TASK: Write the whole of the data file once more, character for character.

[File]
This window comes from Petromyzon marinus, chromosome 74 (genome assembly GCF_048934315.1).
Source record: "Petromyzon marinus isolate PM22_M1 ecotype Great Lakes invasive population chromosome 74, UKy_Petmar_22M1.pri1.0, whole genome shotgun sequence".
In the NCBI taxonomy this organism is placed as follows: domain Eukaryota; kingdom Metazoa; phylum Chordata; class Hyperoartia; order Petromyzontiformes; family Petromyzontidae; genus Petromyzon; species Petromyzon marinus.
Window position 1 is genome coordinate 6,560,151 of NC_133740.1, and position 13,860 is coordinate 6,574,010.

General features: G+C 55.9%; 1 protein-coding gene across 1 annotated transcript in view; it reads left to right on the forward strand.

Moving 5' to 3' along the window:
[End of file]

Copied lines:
This window comes from Petromyzon marinus, chromosome 74 (genome assembly GCF_048934315.1).
Source record: "Petromyzon marinus isolate PM22_M1 ecotype Great Lakes invasive population chromosome 74, UKy_Petmar_22M1.pri1.0, whole genome shotgun sequence".
In the NCBI taxonomy this organism is placed as follows: domain Eukaryota; kingdom Metazoa; phylum Chordata; class Hyperoartia; order Petromyzontiformes; family Petromyzontidae; genus Petromyzon; species Petromyzon marinus.
Window position 1 is genome coordinate 6,560,151 of NC_133740.1, and position 13,860 is coordinate 6,574,010.

General features: G+C 55.9%; 1 protein-coding gene across 1 annotated transcript in view; it reads left to right on the forward strand.

Moving 5' to 3' along the window: